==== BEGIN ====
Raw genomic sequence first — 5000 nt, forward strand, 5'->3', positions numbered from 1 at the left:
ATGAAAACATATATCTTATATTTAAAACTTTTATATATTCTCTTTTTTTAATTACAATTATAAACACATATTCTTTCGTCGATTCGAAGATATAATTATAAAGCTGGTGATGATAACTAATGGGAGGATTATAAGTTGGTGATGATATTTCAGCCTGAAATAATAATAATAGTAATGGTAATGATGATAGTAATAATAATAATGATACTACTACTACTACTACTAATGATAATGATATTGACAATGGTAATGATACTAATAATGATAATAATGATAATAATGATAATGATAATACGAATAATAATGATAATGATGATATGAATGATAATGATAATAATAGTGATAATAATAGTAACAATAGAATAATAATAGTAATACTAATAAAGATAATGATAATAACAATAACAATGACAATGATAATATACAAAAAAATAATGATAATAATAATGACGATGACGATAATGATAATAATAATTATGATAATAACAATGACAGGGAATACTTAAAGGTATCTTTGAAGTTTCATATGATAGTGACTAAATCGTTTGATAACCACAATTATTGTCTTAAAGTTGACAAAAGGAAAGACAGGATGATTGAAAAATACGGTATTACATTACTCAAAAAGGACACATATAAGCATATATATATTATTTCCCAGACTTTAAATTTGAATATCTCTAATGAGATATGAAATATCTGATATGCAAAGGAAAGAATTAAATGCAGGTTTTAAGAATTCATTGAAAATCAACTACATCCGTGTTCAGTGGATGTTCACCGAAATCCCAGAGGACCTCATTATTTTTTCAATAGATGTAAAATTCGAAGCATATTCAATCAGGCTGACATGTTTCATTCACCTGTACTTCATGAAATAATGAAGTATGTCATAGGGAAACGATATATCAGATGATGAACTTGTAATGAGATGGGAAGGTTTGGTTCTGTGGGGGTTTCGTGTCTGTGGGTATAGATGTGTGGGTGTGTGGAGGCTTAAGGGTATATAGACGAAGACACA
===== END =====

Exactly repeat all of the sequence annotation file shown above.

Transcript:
Raw genomic sequence first — 5000 nt, forward strand, 5'->3', positions numbered from 1 at the left:
ATGAAAACATATATCTTATATTTAAAACTTTTATATATTCTCTTTTTTTAATTACAATTATAAACACATATTCTTTCGTCGATTCGAAGATATAATTATAAAGCTGGTGATGATAACTAATGGGAGGATTATAAGTTGGTGATGATATTTCAGCCTGAAATAATAATAATAGTAATGGTAATGATGATAGTAATAATAATAATGATACTACTACTACTACTACTAATGATAATGATATTGACAATGGTAATGATACTAATAATGATAATAATGATAATAATGATAATGATAATACGAATAATAATGATAATGATGATATGAATGATAATGATAATAATAGTGATAATAATAGTAACAATAGAATAATAATAGTAATACTAATAAAGATAATGATAATAACAATAACAATGACAATGATAATATACAAAAAAATAATGATAATAATAATGACGATGACGATAATGATAATAATAATTATGATAATAACAATGACAGGGAATACTTAAAGGTATCTTTGAAGTTTCATATGATAGTGACTAAATCGTTTGATAACCACAATTATTGTCTTAAAGTTGACAAAAGGAAAGACAGGATGATTGAAAAATACGGTATTACATTACTCAAAAAGGACACATATAAGCATATATATATTATTTCCCAGACTTTAAATTTGAATATCTCTAATGAGATATGAAATATCTGATATGCAAAGGAAAGAATTAAATGCAGGTTTTAAGAATTCATTGAAAATCAACTACATCCGTGTTCAGTGGATGTTCACCGAAATCCCAGAGGACCTCATTATTTTTTCAATAGATGTAAAATTCGAAGCATATTCAATCAGGCTGACATGTTTCATTCACCTGTACTTCATGAAATAATGAAGTATGTCATAGGGAAACGATATATCAGATGATGAACTTGTAATGAGATGGGAAGGTTTGGTTCTGTGGGGGTTTCGTGTCTGTGGGTATAGATGTGTGGGTGTGTGGAGGCTTAAGGGTATATAGACGAAGACACA